A Key West legend who for years shared details of an international legend's life with tourists and locals alike is being mourned and celebrated by friends and former colleagues today.
Larry Harvey died peacefully Wednesday morning at the age of 91 at the Key West Rehabilitation Center following complications from a stroke, said close friends, who take some comfort from knowing that during the last month of his life, he entertained visitors in his hospital and convalescent rooms, keeping up his spirits as best as he could to the end.
Harvey, a former educator and world traveler who came to Key West nearly 40 years ago, spent most of his years on the island in various capacities at the Ernest Hemingway House on Whitehead Street, spinning stories of the great writer's life and times, sharing flakes of Papa's life that he had collected during voracious study of everything he could get his hands on.
That's according to the site's general manager, Jacque Sands, who said word of the loss, despite a month's worth of knowledge that Harvey was ill, "devastated" workers there.
"It has rocked our day today," Sands said. "He was so much a part of every one of us here. ... When he was a tour guide, there was not enough information he could get as to what Hemingway's life was, as a man and a writer, right up to the end. He could answer anything about Hemingway, dates and times. Hemingway was a man's man in that period of time and had a presence about him, and Larry enjoyed all of that about him."
Though perhaps not as well traveled as Hemingway, Harvey had done his own share of globe-trotting, with a good deal of time spent in England and France, according to friends.
Harvey, most frequently seen in a trademark Panama hat, was a native of Harrisburg, Pa., and became a teacher of English and history, mostly at boarding schools. After inheriting some money, he left teaching and began traveling the world, said a close friend, Tommy Ruppel, known in recent years as the guy behind Harvey's wheelchair, as he accompanied him on many local jaunts. Harvey's partner of 30 years, Alan Ferguson, resides in the rehabilitation center where the local legend died, Ruppel said.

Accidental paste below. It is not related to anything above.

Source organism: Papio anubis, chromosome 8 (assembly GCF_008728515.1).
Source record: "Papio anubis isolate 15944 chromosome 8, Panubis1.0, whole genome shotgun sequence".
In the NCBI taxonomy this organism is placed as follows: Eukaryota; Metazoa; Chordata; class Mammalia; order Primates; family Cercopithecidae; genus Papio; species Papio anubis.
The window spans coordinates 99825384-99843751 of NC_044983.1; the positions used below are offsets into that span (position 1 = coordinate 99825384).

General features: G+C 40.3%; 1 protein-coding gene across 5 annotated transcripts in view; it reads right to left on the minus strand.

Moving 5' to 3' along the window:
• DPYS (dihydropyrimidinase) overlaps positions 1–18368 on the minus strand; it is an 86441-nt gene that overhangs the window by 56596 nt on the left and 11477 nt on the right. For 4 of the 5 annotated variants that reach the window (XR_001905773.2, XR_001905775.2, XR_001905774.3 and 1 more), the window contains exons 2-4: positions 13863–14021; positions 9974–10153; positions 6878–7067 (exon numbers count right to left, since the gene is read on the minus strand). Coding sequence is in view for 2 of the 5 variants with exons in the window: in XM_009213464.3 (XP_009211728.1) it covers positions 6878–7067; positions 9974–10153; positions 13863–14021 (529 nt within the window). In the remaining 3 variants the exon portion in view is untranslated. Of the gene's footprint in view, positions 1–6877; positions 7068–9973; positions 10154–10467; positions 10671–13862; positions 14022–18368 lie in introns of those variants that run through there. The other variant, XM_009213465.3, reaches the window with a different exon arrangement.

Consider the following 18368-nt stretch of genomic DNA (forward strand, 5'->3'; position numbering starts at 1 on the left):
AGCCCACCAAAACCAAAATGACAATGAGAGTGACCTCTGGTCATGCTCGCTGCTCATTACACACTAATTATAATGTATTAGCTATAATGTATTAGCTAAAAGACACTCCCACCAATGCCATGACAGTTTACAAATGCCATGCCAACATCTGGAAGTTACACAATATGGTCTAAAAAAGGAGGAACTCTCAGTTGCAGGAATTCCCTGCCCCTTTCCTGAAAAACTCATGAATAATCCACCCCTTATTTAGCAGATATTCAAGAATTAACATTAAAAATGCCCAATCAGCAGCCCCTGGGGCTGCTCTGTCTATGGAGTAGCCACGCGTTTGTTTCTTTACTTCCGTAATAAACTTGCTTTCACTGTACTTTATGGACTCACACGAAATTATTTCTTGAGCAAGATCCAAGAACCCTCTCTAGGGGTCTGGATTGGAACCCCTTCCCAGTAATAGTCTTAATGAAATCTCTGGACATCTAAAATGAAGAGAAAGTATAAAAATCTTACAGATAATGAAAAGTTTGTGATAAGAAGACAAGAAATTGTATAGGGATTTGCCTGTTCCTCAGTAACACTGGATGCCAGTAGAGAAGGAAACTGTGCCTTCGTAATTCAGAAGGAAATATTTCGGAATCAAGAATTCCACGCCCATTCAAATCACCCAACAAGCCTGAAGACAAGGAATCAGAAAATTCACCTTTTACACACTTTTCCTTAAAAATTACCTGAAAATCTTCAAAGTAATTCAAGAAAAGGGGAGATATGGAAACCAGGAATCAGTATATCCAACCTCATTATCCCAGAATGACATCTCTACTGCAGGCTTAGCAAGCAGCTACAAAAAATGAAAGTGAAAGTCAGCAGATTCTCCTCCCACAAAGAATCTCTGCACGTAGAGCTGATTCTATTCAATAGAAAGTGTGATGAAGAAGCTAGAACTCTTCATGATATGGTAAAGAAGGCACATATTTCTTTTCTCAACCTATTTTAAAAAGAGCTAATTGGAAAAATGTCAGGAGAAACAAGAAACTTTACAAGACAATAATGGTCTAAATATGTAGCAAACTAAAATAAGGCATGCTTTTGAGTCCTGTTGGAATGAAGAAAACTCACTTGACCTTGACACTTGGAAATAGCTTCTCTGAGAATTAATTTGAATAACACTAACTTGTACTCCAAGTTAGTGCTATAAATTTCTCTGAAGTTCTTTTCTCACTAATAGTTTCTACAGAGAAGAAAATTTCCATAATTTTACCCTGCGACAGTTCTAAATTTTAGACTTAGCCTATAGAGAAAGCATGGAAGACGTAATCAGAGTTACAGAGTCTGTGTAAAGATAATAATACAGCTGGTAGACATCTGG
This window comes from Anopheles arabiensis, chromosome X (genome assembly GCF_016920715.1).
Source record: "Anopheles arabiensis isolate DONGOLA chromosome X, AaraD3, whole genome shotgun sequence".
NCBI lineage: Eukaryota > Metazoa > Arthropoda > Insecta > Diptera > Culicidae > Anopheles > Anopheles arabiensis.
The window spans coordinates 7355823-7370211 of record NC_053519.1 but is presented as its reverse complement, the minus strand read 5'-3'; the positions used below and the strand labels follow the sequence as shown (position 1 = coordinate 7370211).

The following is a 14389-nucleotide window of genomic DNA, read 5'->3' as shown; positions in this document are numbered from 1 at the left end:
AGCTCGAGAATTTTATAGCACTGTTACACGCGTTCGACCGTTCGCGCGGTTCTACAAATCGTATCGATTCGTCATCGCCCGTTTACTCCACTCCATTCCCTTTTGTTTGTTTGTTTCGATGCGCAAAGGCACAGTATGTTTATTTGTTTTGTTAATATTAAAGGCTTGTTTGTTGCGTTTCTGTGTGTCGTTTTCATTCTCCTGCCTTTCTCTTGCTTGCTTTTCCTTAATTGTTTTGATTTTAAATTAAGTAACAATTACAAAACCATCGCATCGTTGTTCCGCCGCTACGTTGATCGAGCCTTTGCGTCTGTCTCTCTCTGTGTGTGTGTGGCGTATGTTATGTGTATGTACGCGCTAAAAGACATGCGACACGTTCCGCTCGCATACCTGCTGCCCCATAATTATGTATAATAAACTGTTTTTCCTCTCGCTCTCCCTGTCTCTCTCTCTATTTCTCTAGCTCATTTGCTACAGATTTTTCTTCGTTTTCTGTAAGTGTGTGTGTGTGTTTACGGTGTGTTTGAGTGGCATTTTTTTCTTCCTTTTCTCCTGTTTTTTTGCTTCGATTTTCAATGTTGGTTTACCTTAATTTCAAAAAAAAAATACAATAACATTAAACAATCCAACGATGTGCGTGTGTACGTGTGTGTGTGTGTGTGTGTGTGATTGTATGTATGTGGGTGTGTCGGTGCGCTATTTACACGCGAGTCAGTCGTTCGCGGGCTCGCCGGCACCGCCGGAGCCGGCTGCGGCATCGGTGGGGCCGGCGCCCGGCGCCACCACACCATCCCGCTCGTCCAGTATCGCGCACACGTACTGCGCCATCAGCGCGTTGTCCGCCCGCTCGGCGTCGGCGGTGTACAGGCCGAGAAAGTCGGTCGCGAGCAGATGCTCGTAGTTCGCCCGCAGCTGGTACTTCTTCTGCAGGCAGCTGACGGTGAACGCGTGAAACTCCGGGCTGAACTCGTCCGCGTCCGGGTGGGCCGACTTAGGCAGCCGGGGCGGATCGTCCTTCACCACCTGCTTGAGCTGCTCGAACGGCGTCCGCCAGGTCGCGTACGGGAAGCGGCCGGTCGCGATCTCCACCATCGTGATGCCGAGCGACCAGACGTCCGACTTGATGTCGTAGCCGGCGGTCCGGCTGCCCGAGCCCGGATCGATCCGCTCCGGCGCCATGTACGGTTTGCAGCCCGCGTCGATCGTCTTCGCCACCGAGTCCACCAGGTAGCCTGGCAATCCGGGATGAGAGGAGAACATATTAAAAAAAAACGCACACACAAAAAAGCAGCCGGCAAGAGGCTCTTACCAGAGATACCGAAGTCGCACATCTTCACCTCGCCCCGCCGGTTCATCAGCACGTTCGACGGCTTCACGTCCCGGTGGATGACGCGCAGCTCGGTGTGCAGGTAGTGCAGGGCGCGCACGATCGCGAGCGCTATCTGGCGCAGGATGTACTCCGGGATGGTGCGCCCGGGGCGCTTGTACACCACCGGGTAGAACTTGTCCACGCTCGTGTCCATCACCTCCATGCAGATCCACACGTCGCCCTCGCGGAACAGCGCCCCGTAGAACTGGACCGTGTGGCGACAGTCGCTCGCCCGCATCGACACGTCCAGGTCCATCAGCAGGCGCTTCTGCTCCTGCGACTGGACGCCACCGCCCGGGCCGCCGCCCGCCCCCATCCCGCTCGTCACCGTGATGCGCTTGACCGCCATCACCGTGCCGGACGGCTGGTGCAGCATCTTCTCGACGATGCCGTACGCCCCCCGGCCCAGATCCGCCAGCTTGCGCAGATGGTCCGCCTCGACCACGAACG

"They were pretty much inseparable," he said.
Ruppel was a frequent visitor to Harvey's Victorian-decorated apartment in a little Conch house on Fleming Street, the centerpiece of which was an old English-style tapestry.
While the Hemingway House was close to his heart -- along with the place's legendary six-toed cats, all of whose names he knew -- Harvey was also known for his high baritone voice. Pianist and singer Bobby Nesbitt said Harvey was a star here years ago. Almost to the end he would appear with Nesbitt at Aqua on Duval Street, belting out show tunes like "Cabaret" and often starting the set with a classy "I Only Have Eyes For You."
"He lit up the room," a shaken Nesbitt said Wednesday night, as he headed to the club for a hastily scheduled memorial to Harvey.
He was also well-known at St. Paul's Episcopal Church, where he helped at charitable functions -- as he did throughout Key West -- and also sang the song "The Friendly Beasts" each year during its Christmas program.
Sands said Harvey's devotion to the Hemingway House was so strong that one night in the hospital, according to what a nurse told her, he woke up in an excited state and said someone had to get his clothes, that he needed to go there. He had expressed concerns during his hospitalization that his job was in jeopardy.
"I told him, you will always have your job, Larry," she said.